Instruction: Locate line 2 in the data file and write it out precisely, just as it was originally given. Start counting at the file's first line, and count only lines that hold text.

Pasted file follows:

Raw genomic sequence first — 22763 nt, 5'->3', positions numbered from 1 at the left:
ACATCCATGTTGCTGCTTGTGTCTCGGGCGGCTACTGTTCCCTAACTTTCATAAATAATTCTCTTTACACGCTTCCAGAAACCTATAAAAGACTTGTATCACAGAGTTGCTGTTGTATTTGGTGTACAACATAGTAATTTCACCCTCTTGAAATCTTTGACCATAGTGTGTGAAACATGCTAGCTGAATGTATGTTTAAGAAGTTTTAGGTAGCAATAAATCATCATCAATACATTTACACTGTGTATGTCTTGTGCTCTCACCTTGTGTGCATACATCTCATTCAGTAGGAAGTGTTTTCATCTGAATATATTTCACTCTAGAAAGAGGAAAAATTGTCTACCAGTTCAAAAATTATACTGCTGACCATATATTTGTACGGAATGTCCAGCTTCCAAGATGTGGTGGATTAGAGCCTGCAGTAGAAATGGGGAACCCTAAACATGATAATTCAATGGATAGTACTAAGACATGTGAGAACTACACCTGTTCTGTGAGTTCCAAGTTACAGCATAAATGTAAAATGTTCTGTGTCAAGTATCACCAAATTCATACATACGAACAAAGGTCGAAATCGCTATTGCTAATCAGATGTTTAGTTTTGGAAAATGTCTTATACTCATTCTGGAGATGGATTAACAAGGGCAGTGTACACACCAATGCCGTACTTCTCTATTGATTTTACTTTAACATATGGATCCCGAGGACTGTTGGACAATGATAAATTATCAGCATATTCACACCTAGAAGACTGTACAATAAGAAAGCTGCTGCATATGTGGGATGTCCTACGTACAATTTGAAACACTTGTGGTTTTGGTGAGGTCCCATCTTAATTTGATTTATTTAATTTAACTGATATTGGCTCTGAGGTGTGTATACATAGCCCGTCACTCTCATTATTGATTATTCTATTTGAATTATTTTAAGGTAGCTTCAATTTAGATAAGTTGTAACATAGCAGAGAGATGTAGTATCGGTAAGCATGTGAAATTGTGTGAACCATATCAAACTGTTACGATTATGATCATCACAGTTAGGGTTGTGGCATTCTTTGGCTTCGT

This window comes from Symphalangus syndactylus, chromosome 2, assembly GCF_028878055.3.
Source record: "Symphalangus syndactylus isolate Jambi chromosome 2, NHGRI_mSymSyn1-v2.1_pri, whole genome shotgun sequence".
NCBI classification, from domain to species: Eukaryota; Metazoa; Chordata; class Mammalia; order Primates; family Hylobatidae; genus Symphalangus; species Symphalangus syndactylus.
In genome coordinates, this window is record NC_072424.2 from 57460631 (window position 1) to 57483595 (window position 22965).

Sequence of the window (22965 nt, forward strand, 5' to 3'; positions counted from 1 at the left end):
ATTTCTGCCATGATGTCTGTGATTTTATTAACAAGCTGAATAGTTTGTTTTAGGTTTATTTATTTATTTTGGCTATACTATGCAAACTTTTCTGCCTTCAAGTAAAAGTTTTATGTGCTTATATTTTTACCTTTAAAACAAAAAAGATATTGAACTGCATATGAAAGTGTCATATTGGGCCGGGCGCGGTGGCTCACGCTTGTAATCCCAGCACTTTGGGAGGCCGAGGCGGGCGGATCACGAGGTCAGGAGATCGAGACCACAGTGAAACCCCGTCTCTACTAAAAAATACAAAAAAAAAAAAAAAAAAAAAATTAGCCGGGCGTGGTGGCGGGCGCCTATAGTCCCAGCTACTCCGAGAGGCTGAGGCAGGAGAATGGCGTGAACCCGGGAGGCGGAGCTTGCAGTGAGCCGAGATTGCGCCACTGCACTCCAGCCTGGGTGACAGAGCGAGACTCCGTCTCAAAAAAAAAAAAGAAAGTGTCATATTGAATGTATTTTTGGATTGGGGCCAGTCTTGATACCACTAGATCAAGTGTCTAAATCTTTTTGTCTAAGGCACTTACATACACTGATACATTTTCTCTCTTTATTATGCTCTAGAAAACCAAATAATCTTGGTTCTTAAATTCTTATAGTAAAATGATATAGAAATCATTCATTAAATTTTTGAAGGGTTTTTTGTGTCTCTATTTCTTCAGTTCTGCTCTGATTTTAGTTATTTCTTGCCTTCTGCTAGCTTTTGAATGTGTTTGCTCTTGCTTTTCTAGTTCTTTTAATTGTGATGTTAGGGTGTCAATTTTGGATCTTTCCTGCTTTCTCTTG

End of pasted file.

ACATCCATGTTGCTGCTTGTGTCTCGGGCGGCTACTGTTCCCTAACTTTCATAAATAATTCTCTTTACACGCTTCCAGAAACCTATAAAAGACTTGTATCACAGAGTTGCTGTTGTATTTGGTGTACAACATAGTAATTTCACCCTCTTGAAATCTTTGACCATAGTGTGTGAAACATGCTAGCTGAATGTATGTTTAAGAAGTTTTAGGTAGCAATAAATCATCATCAATACATTTACACTGTGTATGTCTTGTGCTCTCACCTTGTGTGCATACATCTCATTCAGTAGGAAGTGTTTTCATCTGAATATATTTCACTCTAGAAAGAGGAAAAATTGTCTACCAGTTCAAAAATTATACTGCTGACCATATATTTGTACGGAATGTCCAGCTTCCAAGATGTGGTGGATTAGAGCCTGCAGTAGAAATGGGGAACCCTAAACATGATAATTCAATGGATAGTACTAAGACATGTGAGAACTACACCTGTTCTGTGAGTTCCAAGTTACAGCATAAATGTAAAATGTTCTGTGTCAAGTATCACCAAATTCATACATACGAACAAAGGTCGAAATCGCTATTGCTAATCAGATGTTTAGTTTTGGAAAATGTCTTATACTCATTCTGGAGATGGATTAACAAGGGCAGTGTACACACCAATGCCGTACTTCTCTATTGATTTTACTTTAACATATGGATCCCGAGGACTGTTGGACAATGATAAATTATCAGCATATTCACACCTAGAAGACTGTACAATAAGAAAGCTGCTGCATATGTGGGATGTCCTACGTACAATTTGAAACACTTGTGGTTTTGGTGAGGTCCCATCTTAATTTGATTTATTTAATTTAACTGATATTGGCTCTGAGGTGTGTATACATAGCCCGTCACTCTCATTATTGATTATTCTATTTGAATTATTTTAAGGTAGCTTCAATTTAGATAAGTTGTAACATAGCAGAGAGATGTAGTATCGGTAAGCATGTGAAATTGTGTGAACCATATCAAACTGTTACGATTATGATCATCACAGTTAGGGTTGTGGCATTCTTTGGCTTCGT